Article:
The near-daily bombardment of facts and figures is staggering:
- Over 3 million Covid-19 cases worldwide
- More than 1 million in the US alone
- More than 60,000 Americans have died
- Initial jobless claims surpass 30 million since mid-March
- US GDP contracted by 4.8% in the first quarter
And those are just some of last week's stats. But here's another one: April was a heck of a month for the stock market, with the Dow and the S&P 500 both logging their best monthly performance since January 1987.
Even while Americans are reeling from the impact of the coronavirus pandemic, markets have been looking to the future with solid returns in April. The Dow Jones Industrial Average rose 11.1%, the S&P 500 gained 12.7% and the Nasdaq composite rose 5.4% for the month, its best performance since June 2000.
Last week's GDP report showed that the economy shrank by -4.8% in the first quarter (see below for additional details). And next quarter's contraction is expected to be the worst in modern history. A whole host of other data, from manufacturing output to retail spending, have plummeted. This is why the Fed is "using its full range of tools" and Congress has passed a variety of stimulus measures (see last week's Market Digest for a full description of stimulus programs).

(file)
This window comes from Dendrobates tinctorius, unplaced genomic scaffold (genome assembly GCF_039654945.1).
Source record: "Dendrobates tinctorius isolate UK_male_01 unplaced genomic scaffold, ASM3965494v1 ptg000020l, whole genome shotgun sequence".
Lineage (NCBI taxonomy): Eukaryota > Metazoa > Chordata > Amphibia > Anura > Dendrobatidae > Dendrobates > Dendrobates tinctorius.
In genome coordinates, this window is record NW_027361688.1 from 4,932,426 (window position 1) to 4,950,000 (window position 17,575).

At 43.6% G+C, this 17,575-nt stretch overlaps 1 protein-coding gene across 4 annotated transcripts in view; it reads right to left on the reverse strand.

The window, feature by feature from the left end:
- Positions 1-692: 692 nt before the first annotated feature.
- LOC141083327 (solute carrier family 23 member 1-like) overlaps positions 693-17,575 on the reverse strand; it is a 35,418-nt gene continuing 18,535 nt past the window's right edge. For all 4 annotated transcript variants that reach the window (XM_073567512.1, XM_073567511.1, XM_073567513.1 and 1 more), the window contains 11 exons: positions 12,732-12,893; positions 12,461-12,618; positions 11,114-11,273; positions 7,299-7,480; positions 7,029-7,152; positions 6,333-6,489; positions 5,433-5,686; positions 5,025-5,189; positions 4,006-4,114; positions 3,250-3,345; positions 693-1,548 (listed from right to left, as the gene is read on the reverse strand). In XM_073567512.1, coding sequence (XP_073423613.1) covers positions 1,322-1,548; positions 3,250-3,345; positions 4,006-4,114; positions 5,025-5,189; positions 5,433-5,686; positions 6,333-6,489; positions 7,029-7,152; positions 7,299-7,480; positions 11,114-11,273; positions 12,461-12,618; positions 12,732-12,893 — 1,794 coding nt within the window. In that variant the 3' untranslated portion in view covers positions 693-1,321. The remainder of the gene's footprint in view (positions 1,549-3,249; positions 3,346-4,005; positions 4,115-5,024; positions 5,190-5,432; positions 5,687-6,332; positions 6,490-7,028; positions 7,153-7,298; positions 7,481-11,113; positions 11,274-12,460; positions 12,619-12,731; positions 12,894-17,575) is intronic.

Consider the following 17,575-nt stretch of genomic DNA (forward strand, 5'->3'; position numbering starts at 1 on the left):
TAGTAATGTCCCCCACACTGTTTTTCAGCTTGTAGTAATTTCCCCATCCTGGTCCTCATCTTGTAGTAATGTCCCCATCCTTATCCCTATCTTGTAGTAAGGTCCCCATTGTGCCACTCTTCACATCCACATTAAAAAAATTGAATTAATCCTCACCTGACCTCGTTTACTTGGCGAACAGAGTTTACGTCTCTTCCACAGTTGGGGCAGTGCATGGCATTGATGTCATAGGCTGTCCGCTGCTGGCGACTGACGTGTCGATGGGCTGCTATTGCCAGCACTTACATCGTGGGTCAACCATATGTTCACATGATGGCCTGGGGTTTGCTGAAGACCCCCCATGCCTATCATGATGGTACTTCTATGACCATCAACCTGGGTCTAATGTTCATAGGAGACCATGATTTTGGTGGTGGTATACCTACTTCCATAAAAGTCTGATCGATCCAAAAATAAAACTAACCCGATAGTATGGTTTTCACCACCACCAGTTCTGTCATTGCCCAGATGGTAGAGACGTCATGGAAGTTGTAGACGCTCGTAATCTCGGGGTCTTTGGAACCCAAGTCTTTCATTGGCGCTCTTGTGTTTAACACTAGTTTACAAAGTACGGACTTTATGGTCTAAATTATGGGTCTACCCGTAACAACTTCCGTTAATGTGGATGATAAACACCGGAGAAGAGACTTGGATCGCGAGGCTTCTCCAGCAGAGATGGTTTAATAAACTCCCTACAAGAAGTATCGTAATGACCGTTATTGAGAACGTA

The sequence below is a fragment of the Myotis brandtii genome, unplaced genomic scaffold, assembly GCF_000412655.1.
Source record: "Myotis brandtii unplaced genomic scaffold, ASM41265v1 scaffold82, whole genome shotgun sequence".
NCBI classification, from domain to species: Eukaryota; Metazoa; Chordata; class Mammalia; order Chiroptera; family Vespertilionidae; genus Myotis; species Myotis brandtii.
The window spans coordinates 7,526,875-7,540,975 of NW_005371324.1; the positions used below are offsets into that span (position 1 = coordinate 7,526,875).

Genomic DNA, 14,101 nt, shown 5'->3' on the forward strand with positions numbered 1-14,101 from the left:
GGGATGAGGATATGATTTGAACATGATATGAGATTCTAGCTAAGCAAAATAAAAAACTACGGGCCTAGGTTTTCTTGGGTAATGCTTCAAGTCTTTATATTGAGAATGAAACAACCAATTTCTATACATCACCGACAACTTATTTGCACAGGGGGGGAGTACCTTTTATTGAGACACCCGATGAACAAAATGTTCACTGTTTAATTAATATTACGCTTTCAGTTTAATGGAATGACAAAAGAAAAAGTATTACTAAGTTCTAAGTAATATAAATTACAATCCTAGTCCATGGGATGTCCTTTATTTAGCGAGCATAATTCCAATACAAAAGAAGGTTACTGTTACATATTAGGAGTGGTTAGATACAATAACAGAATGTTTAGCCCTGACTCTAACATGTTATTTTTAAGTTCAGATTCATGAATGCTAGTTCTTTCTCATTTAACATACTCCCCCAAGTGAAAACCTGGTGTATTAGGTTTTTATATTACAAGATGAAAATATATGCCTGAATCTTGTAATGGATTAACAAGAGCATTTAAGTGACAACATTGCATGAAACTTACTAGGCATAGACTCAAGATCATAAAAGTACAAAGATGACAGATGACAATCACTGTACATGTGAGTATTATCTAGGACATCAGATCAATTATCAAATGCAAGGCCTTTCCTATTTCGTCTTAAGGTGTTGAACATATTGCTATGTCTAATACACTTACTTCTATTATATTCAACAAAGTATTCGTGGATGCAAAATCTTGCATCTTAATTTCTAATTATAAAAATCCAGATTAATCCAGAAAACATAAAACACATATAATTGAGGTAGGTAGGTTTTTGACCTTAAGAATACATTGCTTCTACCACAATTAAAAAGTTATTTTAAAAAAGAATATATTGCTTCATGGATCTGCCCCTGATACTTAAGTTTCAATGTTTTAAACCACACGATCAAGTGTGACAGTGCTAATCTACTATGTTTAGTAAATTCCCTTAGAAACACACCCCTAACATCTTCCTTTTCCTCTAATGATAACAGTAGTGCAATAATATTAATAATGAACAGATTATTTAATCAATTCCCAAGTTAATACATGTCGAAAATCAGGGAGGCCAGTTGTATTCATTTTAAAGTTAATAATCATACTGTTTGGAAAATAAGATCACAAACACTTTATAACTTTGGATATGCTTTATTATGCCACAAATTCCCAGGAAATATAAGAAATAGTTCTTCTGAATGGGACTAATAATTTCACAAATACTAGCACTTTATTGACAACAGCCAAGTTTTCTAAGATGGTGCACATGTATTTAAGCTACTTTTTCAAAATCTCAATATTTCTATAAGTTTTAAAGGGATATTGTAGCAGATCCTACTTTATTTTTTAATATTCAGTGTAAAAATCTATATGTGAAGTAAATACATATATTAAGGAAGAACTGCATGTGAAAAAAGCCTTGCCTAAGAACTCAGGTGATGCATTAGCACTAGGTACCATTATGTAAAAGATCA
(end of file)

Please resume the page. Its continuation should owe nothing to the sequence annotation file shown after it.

Although we'd all prefer for the stars to align in order to feel comfortable investing, markets simply don't wait for conditions to be perfect. US equity indexes are up roughly 30% from their mid-March lows. Of course we can't overstate the importance of a single month; volatility will continue and there will be many more negative economic data points reported in the months ahead. However, the reality is that markets are forward-looking even when investors are not.
While it's challenging to do so in the middle of a crisis, it's important to focus on longer time horizons. Though the cause of this downturn is unique, recessions and bear markets are a natural and unavoidable part of investing. Recent swings in the market - both the plunge we saw in March and the subsequent rally in April - are very difficult, if not impossible to predict. Trying to time when to exit (and when to return to) the equity markets is generally a losing bet. Staying invested matters because history tells us that once a crisis subsides, subsequent economic expansions and bull markets not only last significantly longer, but are the reason investors are able to achieve their financial goals.